Mvp.Xml Project: EXSLT.NET module

EXSLT.NET is a community-developed implementation of the EXSLT extensions to the XSLT 1.0 for the .NET platform. EXSLT.NET fully implements the following EXSLT modules: In addition EXSLT.NET provides a proprietary set of useful extension functions. Find full list of supported extension functions and elements in the "Extension Functions and Elements" section. For more info about EXSLT and EXSLT.NET see References.

1. What's New In This Version

  • EXSLT.NET now works with new .NET 2.0 XSLT processor - XslCompiledTransform class
  • ExsltTransform class has been deprecated, please use MvpXslTransform instead
  • Support for fractional seconds in EXSLT Dates and Times functions
  • Performance improvements

2. Usage

Typically you are using EXSLT.NET module in your application via Mvp.Xml.Common.Xsl.MvpXslTransform class, which encapsulates EXSLT implementation:

using System;
using System.Xml.XPath;
using Mvp.Xml.Common.Xsl;

public class ExsltTest
{  
  public static void Main()   
  {
    MvpXslTransform xslt = new MvpXslTransform();
    xslt.Load("foo.xsl");
    xslt.Transform(new XmlInput("foo.xml"), 
      new XmlOutput("result.html"));
  }
}

Additionally MvpXslTransform class has two properties - SupportedFunctions and MultiOutput, which allow you to control which features should be supported, for instance you can define that you need all extension function modules, but not multiple output support (the default settings) by setting SupportedFunctions and MultipleOutput properies in your code before the call to the Transform() method:

xslt.SupportedFunctions = ExsltFunctionNamespace.All;
xslt.MultiOutput = false;

Note: You can find more information about practical usage of the EXSLT.NET in the "Building Practical Solutions with EXSLT.NET" article at the MSDN XML Developer Center.

It's also possible to use EXSLT.NET in XPath-only environment. For doing that one makes use of Mvp.Xml.Exslt.ExsltContext class:

XPathExpression expr = nav.Compile("set:distinct(//author)");
expr.SetContext(new ExsltContext(doc.NameTable));
XPathNodeIterator authors = nav.Select(expr);
while (authors.MoveNext())    
  Console.WriteLine(authors.Current.Value);

See "EXSLT Meets XPath" article for more information.

3. Extension Functions and Elements

Full list of extension functions EXSLT.NET supports can be found here.

Note: For compatibility, some extension functions (such as date:date-time()) have camelCased alias names, e.g. date:dateTime(). Both forms are equivalent names, referring to the same function implementation, although beware that alias names are non-standard ones, so most likely they won't be recognized by other EXSLT implementations.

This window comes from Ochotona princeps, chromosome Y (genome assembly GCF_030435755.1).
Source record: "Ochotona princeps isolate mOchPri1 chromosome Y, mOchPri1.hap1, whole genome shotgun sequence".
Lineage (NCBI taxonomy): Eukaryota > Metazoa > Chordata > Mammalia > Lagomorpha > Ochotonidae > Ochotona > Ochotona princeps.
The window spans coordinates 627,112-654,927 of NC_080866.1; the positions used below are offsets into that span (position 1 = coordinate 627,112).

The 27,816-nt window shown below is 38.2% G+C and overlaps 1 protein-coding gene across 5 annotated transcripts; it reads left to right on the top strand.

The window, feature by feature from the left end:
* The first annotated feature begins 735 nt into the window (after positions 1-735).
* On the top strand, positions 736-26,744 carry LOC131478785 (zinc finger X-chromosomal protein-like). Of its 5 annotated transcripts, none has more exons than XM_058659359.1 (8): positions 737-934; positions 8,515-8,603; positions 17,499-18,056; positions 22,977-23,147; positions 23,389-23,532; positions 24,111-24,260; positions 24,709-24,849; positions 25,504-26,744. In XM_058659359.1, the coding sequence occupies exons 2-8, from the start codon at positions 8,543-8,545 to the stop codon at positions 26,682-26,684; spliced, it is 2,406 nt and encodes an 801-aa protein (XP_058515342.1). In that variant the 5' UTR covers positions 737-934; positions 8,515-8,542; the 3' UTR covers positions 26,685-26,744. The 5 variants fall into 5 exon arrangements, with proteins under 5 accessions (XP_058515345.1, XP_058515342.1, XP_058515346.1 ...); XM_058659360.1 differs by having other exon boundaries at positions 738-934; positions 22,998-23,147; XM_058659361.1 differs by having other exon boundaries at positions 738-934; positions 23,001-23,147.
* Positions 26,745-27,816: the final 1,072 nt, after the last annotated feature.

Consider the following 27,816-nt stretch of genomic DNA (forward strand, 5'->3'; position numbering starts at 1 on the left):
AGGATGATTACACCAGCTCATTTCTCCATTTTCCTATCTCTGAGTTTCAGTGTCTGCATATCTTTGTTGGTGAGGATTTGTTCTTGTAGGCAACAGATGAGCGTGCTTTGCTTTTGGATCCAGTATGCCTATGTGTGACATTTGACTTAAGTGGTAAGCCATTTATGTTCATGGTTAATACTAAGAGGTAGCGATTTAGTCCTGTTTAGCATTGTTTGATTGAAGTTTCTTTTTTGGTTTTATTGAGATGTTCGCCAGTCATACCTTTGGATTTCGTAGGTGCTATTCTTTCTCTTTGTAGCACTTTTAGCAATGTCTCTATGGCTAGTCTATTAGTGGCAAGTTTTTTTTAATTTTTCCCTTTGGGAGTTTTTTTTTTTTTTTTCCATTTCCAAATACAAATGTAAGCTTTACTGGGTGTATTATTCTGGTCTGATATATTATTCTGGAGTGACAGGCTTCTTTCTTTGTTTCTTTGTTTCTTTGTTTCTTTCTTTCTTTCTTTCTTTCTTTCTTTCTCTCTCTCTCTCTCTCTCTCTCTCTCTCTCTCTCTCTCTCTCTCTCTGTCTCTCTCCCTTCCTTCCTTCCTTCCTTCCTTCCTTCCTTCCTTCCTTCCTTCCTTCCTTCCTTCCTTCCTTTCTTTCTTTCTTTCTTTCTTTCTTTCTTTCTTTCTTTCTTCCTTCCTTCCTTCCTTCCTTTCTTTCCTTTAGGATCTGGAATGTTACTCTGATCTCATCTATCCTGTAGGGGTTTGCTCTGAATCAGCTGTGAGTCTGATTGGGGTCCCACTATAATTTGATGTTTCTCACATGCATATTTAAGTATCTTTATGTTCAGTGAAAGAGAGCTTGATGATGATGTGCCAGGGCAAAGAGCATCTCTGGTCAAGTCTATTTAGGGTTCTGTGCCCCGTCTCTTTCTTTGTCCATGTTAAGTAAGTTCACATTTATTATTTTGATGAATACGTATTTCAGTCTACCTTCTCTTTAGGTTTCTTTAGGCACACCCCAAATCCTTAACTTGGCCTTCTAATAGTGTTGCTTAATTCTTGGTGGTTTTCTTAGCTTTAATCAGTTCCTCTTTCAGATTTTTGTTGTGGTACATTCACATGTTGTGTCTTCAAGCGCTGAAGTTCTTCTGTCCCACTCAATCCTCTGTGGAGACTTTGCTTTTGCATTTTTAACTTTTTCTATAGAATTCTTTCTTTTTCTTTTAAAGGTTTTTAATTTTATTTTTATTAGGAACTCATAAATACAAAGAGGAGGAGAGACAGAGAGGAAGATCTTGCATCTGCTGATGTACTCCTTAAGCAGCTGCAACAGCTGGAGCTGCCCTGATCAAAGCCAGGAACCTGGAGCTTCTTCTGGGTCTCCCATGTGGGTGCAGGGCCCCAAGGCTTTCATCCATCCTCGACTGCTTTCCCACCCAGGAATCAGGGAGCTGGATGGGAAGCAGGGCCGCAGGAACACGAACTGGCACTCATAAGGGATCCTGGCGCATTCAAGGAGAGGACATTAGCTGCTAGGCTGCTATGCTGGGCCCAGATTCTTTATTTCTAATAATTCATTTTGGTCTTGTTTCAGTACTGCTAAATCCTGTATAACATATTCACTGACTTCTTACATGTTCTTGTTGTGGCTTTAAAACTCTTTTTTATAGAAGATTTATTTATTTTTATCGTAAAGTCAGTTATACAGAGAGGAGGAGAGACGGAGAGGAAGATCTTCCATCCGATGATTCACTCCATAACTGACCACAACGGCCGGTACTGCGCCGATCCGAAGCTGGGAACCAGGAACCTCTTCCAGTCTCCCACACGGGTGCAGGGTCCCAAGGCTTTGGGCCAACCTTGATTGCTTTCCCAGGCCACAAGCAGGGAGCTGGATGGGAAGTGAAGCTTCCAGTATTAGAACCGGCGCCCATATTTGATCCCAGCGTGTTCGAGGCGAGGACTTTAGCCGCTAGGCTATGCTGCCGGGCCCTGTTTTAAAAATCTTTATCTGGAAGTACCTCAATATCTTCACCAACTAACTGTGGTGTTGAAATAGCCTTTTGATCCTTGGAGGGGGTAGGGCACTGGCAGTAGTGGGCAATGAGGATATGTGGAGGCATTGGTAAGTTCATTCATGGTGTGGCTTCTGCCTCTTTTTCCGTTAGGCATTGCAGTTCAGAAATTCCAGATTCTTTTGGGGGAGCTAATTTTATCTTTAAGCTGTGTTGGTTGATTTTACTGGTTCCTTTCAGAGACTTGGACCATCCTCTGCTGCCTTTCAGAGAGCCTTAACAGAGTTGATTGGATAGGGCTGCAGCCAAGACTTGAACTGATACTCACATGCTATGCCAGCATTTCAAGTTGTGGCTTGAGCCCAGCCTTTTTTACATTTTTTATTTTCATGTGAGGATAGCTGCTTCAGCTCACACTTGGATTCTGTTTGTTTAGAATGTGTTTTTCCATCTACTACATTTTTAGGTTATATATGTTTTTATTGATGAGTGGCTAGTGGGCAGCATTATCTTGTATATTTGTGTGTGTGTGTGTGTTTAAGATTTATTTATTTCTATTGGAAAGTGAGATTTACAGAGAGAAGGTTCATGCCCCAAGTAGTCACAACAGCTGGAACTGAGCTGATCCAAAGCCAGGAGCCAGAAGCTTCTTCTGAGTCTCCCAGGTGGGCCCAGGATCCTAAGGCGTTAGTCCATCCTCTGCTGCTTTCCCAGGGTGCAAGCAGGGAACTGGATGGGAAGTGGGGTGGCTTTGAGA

The only extension element supported is the exsl:document element. See "Multiple Output" section for more info.

4. Multiple Output

EXSLT.NET partially supports exsl:document extension element. Not all exsl:document attributes and their values are supported in this version of the EXSLT.NET. The supported subset of attributes and values is as follows:
<exsl:document
    href = { uri-reference }
    method = { "xml" | "text" }
    encoding = { string }
    omit-xml-declaration = { "yes" | "no" }
    standalone = { "yes" | "no" }
    doctype-public = { string }
    doctype-system = { string } 
    indent = { "yes" | "no" } >
    <-- Content: template --> 
</exsl:document>

exsl:document extension element is not supported when transformation is done to XmlReader or XmlWriter. In the latter case use overloaded Transform() method, which accepts instance of MultiXmlTextWriter class to transform to.

exsl:document extension element is supported through postprocessing of transformation result using customized XmlTextWriter class. This unconditionally assumes the transformation is always done in XML, so actually currently there is no way to produce real HTML (not XHTML) result documents. More specifically, main result document is always XML, but subsidiary result documents may be written either as XML or as text, depending on the "method" attribute value of the appropriate exsl:document element.

Moreover, the xsl:output element is ignored. That only affects outputting of the main result document though, because the xsl:output element does not affect outputting of any subsidiary result documents. It's completely controlled by the exsl:document element. Instead, you can get some control over outputting of the main result document using the MultiXmlTextWriter properties inherited from the XmlTextWriter class, particularly with encoding and indentation.

Disabling of output escaping feature is ignored as always when XSL transformation is performed to an XmlWriter.

For more info about how it's implemented see "Producing Multiple Outputs from an XSL Transformation" article.

5. Support

You can get support using the following options:

6. References

  1. EXSLT community initiative - http://www.exslt.org
  2. "EXSLT: Enhancing the Power of XSLT" by Dare Obasanjo, MSDN
  3. "EXSLT Meets XPath" by Dare Obasanjo, MSDN
  4. "Building Practical Solutions with EXSLT.NET" by Oleg Tkachenko, MSDN
  5. nxslt.exe - EXSLT.NET enabled command line XSLT utility.

Last edited Mar 11, 2007 at 9:48 PM by olegt, version 17

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